Jan. 6 panel postpones deposition with former DOJ official

The House committee investigating the Jan_ 6 Capitol insurrection has postponed a deposition with a former Justice Department official Saturday until Dec_ 16 due to a “medical condition that precludes his participation."

Via AP news wire
Saturday 04 December 2021 00:08
Capitol Breach Contempt
Capitol Breach Contempt

The House committee investigating the Jan. 6 Capitol insurrection has postponed a deposition with a former Justice Department official Saturday due to a “medical condition that precludes his participation," according to a panel spokesman.

The committee had scheduled the second interview with Clark, who had aligned himself with former President Donald Trump last year as he tried to overturn his defeat, after Clark declined to answer questions at his first deposition in November. The panel voted Wednesday to recommend contempt charges against Clark but said it would hold off on a vote of the full House and give him a second try.

Timothy Mulvey, a spokesman for the committee, said Clark's deposition has been rescheduled for Dec. 16.

“Through his attorney, Mr. Clark has informed the Select Committee of a medical condition that precludes his participation in tomorrow’s meeting and he has provided ample evidence of his claim,” Mulvey said in a statement Friday evening.

The former Justice Department official met with Trump ahead of the violent insurrection and unsuccessfully pushed his then-supervisors to publicly announce that the department was investigating election fraud and direct certain state legislatures to appoint new electors, according to a Senate Judiciary Committee report released earlier this year.

The report said that Trump’s pressure on the Justice Department culminated in a dramatic White House meeting at which the president ruminated about elevating Clark to attorney general. Trump did not do so after several aides threatened to resign, but he continued to push the baseless claims of fraud that were repeated by the violent mob of his supporters as they broke into the Capitol and interrupted the certification of President Joe Biden s victory.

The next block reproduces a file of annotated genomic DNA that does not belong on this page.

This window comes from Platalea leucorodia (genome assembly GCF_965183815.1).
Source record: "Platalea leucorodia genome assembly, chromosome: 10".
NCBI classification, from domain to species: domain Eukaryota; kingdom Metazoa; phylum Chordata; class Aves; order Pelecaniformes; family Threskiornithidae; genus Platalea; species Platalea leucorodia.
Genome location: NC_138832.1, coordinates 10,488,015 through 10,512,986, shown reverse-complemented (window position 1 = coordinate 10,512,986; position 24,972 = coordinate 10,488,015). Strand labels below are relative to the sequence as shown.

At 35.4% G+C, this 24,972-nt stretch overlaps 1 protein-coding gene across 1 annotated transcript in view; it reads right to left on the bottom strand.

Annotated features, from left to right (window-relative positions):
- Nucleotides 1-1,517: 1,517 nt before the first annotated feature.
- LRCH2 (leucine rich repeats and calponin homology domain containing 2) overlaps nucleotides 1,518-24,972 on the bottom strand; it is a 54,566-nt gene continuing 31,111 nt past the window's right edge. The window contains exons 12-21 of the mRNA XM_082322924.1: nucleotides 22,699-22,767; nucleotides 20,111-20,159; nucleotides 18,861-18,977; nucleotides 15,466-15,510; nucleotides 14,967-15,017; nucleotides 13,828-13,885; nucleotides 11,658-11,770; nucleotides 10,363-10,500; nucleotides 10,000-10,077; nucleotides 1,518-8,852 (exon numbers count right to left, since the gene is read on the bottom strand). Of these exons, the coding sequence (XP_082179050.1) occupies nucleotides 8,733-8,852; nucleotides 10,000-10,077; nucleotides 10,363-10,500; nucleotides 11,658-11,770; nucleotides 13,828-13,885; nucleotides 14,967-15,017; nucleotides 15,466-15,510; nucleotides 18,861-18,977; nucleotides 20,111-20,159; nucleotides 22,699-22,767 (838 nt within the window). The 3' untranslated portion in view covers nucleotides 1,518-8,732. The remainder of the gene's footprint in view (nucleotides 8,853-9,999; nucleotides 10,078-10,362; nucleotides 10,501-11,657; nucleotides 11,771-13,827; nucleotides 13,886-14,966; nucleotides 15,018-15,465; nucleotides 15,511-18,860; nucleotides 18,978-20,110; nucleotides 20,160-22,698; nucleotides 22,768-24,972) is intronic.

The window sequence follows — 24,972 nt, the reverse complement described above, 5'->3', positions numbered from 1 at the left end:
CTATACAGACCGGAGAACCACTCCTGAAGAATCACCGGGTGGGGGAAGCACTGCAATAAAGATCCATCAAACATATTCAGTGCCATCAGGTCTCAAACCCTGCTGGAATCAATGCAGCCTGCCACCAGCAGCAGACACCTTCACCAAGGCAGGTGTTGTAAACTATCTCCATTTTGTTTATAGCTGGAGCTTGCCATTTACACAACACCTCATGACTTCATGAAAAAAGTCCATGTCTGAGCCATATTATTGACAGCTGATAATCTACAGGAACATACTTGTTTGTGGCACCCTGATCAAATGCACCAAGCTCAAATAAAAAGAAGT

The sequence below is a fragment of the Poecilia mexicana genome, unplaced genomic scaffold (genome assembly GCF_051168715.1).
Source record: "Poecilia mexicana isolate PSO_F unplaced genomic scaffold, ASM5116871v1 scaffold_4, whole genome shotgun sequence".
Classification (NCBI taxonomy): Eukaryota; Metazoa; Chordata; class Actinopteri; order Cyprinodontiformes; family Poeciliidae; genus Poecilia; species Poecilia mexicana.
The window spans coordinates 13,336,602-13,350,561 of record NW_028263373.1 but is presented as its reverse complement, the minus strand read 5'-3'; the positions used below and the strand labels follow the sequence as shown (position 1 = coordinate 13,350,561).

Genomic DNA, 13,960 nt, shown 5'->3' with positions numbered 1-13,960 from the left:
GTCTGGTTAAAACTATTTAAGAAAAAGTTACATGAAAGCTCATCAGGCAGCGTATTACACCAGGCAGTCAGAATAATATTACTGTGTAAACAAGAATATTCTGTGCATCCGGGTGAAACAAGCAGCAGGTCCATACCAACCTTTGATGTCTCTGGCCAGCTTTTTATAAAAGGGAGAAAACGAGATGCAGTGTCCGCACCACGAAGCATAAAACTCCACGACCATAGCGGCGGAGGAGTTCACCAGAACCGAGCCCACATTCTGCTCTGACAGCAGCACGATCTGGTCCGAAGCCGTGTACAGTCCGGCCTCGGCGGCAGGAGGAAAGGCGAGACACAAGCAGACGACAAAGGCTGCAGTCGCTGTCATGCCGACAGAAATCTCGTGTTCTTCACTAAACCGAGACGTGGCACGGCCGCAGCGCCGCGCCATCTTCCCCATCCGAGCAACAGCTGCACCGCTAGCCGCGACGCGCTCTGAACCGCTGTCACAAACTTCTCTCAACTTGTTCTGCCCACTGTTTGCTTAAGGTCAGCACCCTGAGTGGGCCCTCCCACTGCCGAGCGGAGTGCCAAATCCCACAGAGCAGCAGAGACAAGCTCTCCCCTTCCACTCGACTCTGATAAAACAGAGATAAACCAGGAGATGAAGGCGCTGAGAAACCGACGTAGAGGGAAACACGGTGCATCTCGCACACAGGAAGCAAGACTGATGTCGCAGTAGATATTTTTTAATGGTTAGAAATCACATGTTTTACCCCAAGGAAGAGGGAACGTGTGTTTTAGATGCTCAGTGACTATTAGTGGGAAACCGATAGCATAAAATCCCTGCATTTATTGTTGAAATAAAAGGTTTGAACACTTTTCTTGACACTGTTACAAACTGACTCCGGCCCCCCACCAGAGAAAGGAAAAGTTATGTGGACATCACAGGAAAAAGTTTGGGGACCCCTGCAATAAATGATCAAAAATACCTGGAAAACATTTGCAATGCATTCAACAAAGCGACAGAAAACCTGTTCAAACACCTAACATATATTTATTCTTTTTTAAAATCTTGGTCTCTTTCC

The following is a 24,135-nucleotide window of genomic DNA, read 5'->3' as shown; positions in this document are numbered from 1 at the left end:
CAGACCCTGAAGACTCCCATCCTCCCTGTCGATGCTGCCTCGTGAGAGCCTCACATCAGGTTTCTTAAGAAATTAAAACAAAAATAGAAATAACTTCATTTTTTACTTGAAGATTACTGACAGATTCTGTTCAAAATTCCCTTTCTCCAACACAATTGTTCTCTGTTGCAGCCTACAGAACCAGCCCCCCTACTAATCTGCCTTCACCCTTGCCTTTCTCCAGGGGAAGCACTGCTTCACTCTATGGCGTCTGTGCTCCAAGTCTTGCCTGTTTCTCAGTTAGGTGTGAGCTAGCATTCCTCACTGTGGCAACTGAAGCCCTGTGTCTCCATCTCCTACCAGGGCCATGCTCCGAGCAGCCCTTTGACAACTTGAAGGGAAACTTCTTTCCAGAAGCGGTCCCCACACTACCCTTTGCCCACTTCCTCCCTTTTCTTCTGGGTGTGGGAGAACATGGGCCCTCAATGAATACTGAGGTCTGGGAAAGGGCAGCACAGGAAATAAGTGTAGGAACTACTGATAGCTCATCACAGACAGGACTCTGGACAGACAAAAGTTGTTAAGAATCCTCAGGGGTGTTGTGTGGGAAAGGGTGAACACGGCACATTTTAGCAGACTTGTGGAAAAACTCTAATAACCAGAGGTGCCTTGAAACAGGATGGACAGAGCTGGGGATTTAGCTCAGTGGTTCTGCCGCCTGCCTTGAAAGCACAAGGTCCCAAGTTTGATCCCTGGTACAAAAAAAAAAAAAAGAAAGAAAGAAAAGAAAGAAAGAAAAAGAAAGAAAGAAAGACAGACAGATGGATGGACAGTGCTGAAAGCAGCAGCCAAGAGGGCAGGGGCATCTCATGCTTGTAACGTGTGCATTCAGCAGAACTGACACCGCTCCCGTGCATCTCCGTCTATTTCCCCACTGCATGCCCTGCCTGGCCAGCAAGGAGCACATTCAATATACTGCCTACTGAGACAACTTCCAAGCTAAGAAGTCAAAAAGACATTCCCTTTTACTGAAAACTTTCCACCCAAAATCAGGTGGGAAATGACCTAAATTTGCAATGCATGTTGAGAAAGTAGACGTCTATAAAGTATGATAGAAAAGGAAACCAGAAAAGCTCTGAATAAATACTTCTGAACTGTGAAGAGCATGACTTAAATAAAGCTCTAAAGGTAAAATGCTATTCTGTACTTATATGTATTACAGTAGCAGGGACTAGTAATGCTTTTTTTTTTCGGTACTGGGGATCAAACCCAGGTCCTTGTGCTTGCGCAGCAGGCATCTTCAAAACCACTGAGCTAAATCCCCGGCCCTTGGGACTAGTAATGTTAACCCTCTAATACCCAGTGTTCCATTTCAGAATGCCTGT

Clark's lawyer informed the committee this week, just ahead of the contempt vote, that his client now wants to invoke his Fifth Amendment right against self-incrimination. That came after Clark had initially declined to answer questions based on Trump's claims of executive privilege and various other privileges his lawyer claimed he should be afforded.

The chairman of the Jan. 6 panel, Democratic Rep. Bennie Thompson of Mississippi, said Clark had offered “no specific basis" for asserting the 5th Amendment and that he viewed it as a “last-ditch attempt to delay the Select Committee’s proceedings” but said members would hear him out. The committee wants Clark to plead the Fifth Amendment on a question-by-question basis, unlike his first deposition when he and his lawyer abruptly left.

If the committee decides after the deposition that Clark is still in defiance of the subpoena, the House could vote on contempt charges soon afterward. The Justice Department would then decide whether to prosecute.

Clark is the second person the committee has voted to hold in contempt. The House voted in October to recommend charges against longtime Trump ally Steve Bannon after he defied a subpoena and the Justice Department indicted him on two counts of criminal contempt.

Trump, who told his supporters to “fight like hell” on the morning of the rioting, has sued to block the committee’s work and has attempted to assert executive privilege over documents and interviews, arguing that his private conversations and actions at the time should be shielded from public view.

Despite Trump’s false claims about a stolen election — the primary motivation for the violent mob that broke into the Capitol and interrupted the certification of Biden’s victory — the results were confirmed by state officials and upheld by the courts.

Trump’s own attorney general, William Barr said in December 2020 that the Justice Department found no evidence of widespread fraud that could have changed the results.

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